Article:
Lake Station, Indiana, is treading water.
“We have no money whatsoever in this city,” says Bill Carrol, who manages the Ace Hardware in town.
Lake Station’s operating budget is $2 million overdrawn. Because of the city’s debt, the state is forcing budget cuts. So, Lake Station is considering selling its drinking water utility to a private company, Indiana American Water.
Indiana faces up to an $8.5 billion funding gap for water and wastewater infrastructure over the next 20 years. Some communities, like Lake Station, are setting off those costs by selling their drinking water systems to private companies.
Bill Carroll says the city’s situation is so bad, it’s in danger of not being able to fund the police department. It has bad roads and bad water.
“We have no money to fix that, we have no money to fix, you know, our dump trucks, we have no money to fix anything. We don’t even have enough money to have Christmas decorations, you know, put on down Central Avenue,” says Carroll.
The current offer for Lake Station’s water utility is $20 million. Carroll says that’s a huge chunk of money for a town like Lake Station.
“And with that, I mean, pay off everything that we owe money to, so we could start brand new fresh. Fresh and clean,” Carroll says.
Given Lake Station’s budget problems, a lot of people see selling the water utility as a silver bullet. Indiana American Water would pay for future water infrastructure repairs and upgrades. And the company would assume the $800,000 mortgage the city is paying on the new water treatment plant it just built.
But there are serious downsides to consider. Lake Station would no longer have control over how much residents pay for water. And that substantial water utility revenue would go to a private company. Because of that, city councilman Rick Long says if he had to vote today, he’d vote against the sale. He’s worried about sustainability — about what happens after the windfall from the utility sale is gone.
“When that money, when we’ve spent it on all the needed projects, I wonder what we’ll do then. Because we won’t have that water income coming in to kind of lean on a little bit, to help us out,” he says.
By all accounts the city could have been more frugal. The new water treatment plant was expensive. So was the new city hall. But the finances might have worked, Long says, if not for the property tax caps approved statewide by voters in 2010.
“Part of it is maybe a little bit of overspending, but most of it is because we’ve been cut, because of our assessed value,” says Long. “We’re not building anything here, there’s no businesses coming here and building like they are in Hobart and Munster and Portage.”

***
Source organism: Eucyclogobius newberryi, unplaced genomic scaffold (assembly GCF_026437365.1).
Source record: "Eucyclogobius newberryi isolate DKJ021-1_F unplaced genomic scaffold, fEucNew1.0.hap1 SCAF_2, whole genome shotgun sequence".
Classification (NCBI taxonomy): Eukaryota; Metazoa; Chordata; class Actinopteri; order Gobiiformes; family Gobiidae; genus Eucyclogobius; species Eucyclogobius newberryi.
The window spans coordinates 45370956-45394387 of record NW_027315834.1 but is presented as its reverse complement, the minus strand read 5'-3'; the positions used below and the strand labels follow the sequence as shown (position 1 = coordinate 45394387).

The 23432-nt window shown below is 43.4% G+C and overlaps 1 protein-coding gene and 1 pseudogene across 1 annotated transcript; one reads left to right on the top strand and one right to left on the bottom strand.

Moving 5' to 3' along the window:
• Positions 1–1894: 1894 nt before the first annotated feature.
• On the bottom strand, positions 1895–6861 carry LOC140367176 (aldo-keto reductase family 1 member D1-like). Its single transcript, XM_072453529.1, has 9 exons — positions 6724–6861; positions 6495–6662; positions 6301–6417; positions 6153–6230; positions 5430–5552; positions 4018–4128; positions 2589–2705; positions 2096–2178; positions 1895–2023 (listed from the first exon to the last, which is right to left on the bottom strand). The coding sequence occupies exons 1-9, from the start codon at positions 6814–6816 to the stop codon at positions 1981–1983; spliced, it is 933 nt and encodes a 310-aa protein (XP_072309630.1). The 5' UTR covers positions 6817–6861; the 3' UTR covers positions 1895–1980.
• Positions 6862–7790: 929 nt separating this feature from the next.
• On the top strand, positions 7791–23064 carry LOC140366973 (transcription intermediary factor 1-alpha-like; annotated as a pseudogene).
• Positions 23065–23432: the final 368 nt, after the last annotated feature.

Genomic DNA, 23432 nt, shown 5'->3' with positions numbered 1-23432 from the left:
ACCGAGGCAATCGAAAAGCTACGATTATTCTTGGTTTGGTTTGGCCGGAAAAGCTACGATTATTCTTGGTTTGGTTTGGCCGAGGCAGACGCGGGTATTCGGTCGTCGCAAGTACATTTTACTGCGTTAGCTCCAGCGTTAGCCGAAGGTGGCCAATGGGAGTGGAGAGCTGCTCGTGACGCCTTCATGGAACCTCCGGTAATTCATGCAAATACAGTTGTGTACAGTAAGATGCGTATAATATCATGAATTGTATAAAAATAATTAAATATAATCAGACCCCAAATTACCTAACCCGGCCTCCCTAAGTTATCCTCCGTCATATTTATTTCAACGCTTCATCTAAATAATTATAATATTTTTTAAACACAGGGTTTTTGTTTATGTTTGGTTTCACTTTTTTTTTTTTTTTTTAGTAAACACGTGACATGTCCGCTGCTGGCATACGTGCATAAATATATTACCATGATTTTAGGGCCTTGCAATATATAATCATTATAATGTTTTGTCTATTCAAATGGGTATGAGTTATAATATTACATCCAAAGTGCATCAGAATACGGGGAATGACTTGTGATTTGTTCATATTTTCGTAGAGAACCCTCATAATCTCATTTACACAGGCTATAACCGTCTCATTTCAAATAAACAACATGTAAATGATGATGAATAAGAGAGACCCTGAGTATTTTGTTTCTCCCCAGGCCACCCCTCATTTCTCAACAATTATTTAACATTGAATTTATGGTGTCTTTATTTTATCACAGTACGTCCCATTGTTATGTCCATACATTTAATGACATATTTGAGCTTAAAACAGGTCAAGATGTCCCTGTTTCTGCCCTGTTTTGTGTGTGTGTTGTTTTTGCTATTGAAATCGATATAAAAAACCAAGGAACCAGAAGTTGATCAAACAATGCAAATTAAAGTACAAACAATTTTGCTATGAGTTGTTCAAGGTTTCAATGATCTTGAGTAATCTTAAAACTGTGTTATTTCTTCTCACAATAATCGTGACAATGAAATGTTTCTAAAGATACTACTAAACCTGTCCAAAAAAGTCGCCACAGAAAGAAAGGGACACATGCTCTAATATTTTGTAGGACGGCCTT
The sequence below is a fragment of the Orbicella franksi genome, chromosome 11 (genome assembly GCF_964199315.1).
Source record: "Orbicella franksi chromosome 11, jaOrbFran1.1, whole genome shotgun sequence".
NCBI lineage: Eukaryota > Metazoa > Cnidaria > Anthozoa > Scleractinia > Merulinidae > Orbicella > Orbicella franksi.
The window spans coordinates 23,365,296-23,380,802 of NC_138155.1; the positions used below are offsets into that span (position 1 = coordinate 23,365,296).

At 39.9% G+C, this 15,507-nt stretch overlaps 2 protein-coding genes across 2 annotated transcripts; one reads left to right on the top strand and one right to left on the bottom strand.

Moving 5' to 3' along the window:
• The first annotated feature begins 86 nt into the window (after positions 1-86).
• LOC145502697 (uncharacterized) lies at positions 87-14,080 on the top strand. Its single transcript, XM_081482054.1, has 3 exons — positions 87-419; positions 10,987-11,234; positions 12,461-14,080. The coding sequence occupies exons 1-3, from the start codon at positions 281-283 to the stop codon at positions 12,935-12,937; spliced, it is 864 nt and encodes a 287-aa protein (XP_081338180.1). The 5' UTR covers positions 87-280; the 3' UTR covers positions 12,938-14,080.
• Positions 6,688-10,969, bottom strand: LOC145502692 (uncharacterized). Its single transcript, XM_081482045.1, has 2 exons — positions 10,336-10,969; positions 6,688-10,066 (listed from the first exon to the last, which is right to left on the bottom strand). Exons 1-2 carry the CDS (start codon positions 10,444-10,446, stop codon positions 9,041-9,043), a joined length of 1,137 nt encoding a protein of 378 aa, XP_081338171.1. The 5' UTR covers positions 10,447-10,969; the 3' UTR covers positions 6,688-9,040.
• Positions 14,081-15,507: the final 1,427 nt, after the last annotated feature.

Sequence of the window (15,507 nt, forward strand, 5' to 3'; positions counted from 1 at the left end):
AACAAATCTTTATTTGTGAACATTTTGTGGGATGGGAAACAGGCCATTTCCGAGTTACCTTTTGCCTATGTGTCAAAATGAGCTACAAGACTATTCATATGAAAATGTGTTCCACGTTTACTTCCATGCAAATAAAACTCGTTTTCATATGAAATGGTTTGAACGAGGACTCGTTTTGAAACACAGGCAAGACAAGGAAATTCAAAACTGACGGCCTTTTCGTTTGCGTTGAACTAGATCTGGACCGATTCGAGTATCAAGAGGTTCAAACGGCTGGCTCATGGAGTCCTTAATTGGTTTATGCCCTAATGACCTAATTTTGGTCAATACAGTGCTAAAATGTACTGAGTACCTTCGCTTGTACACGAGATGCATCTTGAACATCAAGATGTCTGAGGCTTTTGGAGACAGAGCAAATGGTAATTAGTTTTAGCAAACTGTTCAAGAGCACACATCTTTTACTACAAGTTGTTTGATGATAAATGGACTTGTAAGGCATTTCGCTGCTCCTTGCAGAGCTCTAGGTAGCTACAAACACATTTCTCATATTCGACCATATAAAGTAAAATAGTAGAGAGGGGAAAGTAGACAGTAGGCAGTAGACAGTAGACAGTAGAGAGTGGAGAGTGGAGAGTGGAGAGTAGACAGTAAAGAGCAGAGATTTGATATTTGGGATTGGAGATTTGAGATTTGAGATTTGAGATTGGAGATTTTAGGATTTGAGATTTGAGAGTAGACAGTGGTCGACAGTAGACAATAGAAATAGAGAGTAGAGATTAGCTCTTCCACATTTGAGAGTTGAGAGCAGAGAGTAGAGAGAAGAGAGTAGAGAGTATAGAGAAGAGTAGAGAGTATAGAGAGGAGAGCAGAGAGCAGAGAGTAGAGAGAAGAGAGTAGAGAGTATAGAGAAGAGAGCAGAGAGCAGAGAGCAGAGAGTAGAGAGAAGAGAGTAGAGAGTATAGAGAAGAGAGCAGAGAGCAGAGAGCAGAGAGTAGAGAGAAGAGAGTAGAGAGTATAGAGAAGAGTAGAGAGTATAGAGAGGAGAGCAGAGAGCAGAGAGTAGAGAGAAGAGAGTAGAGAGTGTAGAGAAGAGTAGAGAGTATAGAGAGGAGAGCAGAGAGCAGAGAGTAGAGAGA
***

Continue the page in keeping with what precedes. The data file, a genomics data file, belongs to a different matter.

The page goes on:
Long says the city would be worse off than it already is without that water revenue – about $2 million a year.
The problem is, Lake Station isn’t allowed to spend that money on non-water related expenses – like subsidizing other departments that don’t bring in as much money. The state already penalized it for doing that, and the city’s paying fines for it.
But Mayor Chris Anderson says he doesn’t have any other choice.
“We’re faced with two options at this point,” says Anderson. “We either pay our bills, by somewhat paying from funds we’re not supposed to be paying from, or we pretty much have to shut down the city. I mean, not shut down the city, but…”
Because of that, Anderson thinks Lake Station should sell its drinking water.
“Selling the water will be, will allow us to provide efficient services, and then we’ll have a little nest egg there, that we’ve probably never had as a city, to be able to get the most bang for our buck,” Anderson says.
The Indiana Utility Regulatory Commission estimates private drinking water companies serve nearly 300,000 Hoosiers. Lake Station’s city council had a few public meetings on the utility sale since December, but it’s tabled the question while the city considers a counter to the $20 million offer.
A spokesperson from Indiana American Water says the company still needs to finish a formal engineering study. That will help them figure out whether they need to purchase the city’s water tower and the new water filtration plant.
This story was produced with Elizabeth Douglass and Inquire First, a non-profit, investigative news service.